Her White House stay was short-lived, but the lessons of Betty Ford's experience remain vividly instructive. By accident of a national political crisis which catapulted her to the rank of the first lady in 1974, Mrs. Ford's tenure lasted a brief two years until her husband, Gerald R. Ford lost his bid for reelection. During that time, she developed a relationship of candor with the press and public. She spoke her mind on social and moral issues that were at the forefront of public debate. The positions she took were not always popular with the majority of Americans, many of whom complained bitterly, especially after her notorious interview on CBS's 60 Minutes. Indeed, Mrs. Ford's rhetorical responses between 1974 and 1976 show how difficult it can be for a well-meaning public figure who must lean--"onstage"--to fill the role into which she had been so abruptly cast.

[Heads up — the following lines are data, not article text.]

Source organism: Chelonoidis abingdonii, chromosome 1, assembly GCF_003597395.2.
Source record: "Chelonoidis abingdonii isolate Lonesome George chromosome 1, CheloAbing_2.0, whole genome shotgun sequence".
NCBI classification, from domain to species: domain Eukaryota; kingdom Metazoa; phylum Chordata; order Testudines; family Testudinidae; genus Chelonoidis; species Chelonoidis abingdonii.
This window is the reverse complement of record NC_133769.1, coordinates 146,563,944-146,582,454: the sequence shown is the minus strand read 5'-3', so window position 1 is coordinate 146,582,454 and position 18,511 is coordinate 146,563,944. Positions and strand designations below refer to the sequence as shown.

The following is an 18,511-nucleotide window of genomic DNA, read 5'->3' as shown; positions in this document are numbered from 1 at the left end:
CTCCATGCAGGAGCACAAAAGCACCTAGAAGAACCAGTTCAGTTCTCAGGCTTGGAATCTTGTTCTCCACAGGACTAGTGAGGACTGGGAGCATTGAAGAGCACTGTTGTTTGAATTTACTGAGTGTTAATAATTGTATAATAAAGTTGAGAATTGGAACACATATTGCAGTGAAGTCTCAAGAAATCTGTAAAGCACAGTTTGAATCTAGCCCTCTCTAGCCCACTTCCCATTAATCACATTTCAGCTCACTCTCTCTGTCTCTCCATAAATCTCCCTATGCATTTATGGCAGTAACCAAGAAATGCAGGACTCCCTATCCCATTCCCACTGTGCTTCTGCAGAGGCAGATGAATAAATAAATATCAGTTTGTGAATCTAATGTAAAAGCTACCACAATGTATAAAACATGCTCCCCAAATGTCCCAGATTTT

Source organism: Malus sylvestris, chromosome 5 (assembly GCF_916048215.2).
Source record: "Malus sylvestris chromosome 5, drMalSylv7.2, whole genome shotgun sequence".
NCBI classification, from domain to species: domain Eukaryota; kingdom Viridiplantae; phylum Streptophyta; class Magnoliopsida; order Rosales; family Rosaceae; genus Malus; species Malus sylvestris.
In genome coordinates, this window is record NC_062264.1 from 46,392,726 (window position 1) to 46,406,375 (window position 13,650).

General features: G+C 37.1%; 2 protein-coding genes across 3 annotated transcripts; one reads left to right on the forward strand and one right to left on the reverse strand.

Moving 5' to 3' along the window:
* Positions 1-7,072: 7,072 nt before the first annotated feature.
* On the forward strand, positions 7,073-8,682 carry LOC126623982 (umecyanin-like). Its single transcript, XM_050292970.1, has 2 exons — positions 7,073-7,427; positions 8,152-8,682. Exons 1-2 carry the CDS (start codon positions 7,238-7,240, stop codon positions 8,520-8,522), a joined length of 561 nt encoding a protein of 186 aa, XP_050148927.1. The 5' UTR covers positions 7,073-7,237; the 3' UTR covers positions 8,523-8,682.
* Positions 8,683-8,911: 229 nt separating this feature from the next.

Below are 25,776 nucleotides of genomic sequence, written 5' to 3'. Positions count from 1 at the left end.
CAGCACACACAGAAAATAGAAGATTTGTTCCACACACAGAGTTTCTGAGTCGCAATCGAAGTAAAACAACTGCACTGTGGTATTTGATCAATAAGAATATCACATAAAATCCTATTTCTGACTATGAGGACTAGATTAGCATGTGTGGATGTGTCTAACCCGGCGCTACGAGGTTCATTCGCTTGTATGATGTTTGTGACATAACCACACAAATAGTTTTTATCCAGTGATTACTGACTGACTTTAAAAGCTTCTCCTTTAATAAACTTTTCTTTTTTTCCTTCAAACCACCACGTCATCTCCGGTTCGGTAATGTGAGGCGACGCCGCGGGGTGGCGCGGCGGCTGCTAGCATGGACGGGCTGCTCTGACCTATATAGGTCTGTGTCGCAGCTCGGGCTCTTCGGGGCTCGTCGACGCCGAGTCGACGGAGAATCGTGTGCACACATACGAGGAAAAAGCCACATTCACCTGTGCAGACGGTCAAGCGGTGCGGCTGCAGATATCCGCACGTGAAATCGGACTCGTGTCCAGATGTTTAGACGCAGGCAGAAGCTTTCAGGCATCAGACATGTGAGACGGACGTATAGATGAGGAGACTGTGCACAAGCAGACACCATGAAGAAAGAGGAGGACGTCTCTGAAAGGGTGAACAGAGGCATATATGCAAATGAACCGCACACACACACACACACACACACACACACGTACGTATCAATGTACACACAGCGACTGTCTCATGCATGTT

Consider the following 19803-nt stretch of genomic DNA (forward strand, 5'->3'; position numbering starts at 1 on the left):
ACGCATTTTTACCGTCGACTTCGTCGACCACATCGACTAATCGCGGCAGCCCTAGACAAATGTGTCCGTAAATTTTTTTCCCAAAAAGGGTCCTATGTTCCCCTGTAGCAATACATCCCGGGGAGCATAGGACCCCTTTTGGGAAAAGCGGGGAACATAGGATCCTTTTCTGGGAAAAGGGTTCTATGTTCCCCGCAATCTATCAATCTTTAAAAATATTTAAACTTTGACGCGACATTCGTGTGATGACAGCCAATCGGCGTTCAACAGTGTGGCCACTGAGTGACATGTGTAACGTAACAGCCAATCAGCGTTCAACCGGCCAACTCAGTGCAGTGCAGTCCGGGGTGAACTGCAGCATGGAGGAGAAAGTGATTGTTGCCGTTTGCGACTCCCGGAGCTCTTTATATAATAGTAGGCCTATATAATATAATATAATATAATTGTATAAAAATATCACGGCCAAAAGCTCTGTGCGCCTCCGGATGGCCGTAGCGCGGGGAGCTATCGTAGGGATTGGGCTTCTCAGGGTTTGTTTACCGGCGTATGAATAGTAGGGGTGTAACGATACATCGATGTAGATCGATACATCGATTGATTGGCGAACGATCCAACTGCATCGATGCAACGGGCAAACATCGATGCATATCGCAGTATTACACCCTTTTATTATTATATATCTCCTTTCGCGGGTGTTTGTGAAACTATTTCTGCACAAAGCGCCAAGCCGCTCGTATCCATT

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Gutgold, Nichola D., and Linda B. Hobgood. "A Certain Comfort: Betty Ford as First Lady." In Inventing a Voice: The Rhetoric of American First Ladies of the Twentieth Century, edited by Molly Meijer. Wertheimer, 325-340. Lanham, MD: Rowman & Littlefield Publishers, 2004.